“Various digital channels are also available: the Bestmed app, a web chat facility and a contact centre. For members who prefer to deal with a personal advisor, there is also an extensive network of independent medical aid advisors with whom they can connect.”


Dlamini says he’s tempted to say “everything”! He does, however, identify a number of key factors that distinguish Bestmed from other medical scheme providers. The first of these is the unique benefits that make the scheme good value for money. 

For example, members whose children are pursuing post-school studies can continue to register them as beneficiaries at child dependent rates, up to the age of 26. There is a hidden and incalculable value here, says Dlamini: that of assisting and encouraging parents to give their kids the best education they can afford.

Keeping annual price hikes as low as possible is a target most businesses aim to achieve. In this domain, Dlamini and his team have hit the bull’s eye for four years in a row, with yearly contribution increases kept within a single digit percentage since 2017. 

Dlamini points out that another distinguishing factor is the wide variety of preventative care and wellness benefits that the scheme has included in the various benefit options. He emphasises that not only do these benefits minimise the risk of future illness and impairment, they also save members the associated treatment costs. 

“So, it is a mutually beneficial approach,” Dlamini says. “All our beneficiaries have access to the Bestmed Tempo Wellness Programme at no additional cost. This programme guides members to follow a healthier lifestyle through health assessments (including checking of blood pressure and glucose levels), free personalised consultations with dieticians and biokineticists, a range of group fitness classes and much more.” 

Bestmed has a long tradition of participating in country-wide assessments of its organisational profile, and in 2020 it took part in the medical scheme category of the South African Customer Service Index (an independent national benchmark of customer satisfaction concerning service and product quality). The scheme performed best in the industry regarding perceived quality, perceived value, overall customer service index, and customer loyalty.


Asked about COVID-19, Dlamini says wryly that “the past six months have most definitely not been ‘business as usual’, especially during the national lockdown to combat the pandemic. And I’m proud to say that during this time, we’ve fulfilled the scheme’s most crucial role by ensuring that our members have had the peace of mind of knowing that Bestmed was there for them in their time of need. All the way.”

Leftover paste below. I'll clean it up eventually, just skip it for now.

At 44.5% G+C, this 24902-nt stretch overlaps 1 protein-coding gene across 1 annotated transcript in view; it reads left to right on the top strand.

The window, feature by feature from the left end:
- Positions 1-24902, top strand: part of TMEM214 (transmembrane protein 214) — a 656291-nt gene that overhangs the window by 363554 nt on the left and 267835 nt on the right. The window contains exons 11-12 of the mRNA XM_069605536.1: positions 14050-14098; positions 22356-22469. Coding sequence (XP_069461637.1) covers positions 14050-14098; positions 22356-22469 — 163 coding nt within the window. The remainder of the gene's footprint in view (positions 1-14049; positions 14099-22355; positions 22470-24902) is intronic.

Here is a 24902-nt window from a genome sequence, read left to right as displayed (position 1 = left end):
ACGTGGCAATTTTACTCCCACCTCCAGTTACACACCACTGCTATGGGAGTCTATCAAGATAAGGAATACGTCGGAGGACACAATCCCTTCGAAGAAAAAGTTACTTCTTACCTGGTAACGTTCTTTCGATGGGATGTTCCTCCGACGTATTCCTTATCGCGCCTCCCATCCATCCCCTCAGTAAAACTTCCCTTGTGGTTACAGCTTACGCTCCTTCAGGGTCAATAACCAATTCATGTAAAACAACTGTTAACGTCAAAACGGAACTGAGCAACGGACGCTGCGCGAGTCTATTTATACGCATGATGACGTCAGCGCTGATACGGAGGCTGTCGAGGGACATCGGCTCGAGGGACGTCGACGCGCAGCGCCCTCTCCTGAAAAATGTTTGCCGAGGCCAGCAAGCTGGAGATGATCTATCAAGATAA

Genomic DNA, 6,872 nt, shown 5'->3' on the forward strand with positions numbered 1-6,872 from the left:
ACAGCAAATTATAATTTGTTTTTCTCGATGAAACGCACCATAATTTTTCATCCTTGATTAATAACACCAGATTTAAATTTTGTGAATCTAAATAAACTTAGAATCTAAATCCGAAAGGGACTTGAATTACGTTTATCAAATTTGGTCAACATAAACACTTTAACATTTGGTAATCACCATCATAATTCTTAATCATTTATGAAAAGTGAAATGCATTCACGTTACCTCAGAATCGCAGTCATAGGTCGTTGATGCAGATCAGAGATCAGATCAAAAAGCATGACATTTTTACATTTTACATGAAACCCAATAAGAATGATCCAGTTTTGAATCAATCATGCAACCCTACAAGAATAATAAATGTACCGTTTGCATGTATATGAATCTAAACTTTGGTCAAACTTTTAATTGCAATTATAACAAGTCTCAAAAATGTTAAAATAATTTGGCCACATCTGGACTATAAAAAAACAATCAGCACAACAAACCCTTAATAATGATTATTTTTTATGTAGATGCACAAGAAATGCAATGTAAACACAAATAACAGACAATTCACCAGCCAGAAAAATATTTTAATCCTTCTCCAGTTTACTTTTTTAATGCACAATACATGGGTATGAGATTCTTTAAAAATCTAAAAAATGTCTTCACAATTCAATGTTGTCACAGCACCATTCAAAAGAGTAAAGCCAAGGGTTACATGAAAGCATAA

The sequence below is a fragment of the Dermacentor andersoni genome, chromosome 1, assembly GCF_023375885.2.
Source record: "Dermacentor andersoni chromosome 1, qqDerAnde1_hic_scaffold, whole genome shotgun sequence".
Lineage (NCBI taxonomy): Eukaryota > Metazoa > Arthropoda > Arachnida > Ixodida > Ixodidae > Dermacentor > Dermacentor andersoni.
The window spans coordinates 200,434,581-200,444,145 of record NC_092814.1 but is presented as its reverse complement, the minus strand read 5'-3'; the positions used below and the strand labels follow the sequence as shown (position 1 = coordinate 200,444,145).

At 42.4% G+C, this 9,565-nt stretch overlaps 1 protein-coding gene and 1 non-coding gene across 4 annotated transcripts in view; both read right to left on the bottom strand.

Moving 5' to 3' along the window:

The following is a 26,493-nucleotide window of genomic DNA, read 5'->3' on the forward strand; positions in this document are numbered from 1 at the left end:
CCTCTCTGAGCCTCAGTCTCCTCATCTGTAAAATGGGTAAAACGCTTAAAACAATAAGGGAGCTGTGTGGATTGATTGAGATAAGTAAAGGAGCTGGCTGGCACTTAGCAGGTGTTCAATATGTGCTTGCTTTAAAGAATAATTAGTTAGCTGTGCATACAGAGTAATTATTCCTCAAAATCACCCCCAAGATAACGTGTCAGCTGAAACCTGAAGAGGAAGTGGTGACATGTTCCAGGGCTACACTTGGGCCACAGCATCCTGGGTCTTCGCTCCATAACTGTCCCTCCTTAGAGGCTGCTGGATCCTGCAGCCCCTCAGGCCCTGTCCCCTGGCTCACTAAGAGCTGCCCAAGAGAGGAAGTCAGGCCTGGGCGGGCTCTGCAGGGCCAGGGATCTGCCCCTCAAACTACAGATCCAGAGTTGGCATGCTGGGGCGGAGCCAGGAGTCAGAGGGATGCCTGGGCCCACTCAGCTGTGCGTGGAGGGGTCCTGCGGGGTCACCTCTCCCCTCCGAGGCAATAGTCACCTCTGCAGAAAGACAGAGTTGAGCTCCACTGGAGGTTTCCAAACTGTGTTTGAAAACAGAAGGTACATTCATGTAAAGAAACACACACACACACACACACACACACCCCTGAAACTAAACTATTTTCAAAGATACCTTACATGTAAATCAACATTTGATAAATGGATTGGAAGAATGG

The Scheme remained fully operational during every phase of the lockdown. Services were monitored throughout the period and communication with members was on-going to ensure that their interaction with Bestmed remained optimal. Most of its employees were able to work at full capacity from home with minimal disruption to operations.

Bestmed also applied to the Council for Medical Schemes for payment exemptions to alleviate difficulties for those in financial distress. This meant that downgrades to cheaper membership options could be offered, debit order deduction relief was made available for members relying on state pensions, and in some instances members were allowed to use their vested savings with the scheme to fund their contributions.

Dlamini comments that Bestmed’s membership remained stable during this period. “In fact,” he says, “with the new members who have joined, we’ve experienced a net growth in principal members for 2020. Clearly, people understood the importance of having and maintaining adequate healthcare cover during this pandemic, despite the calamitous economic climate.” 

Bestmed’s response to the impact of COVID-19 has not been confined to concern for only its beneficiaries; its employees, partners and suppliers have all been considered. 

In terms of employees, the scheme partnered with research unit Afriforte, which conducted a study to assess the wellbeing of its employees during lockdown as part of an initiative dubbed the Wellbeing of Heartbeats.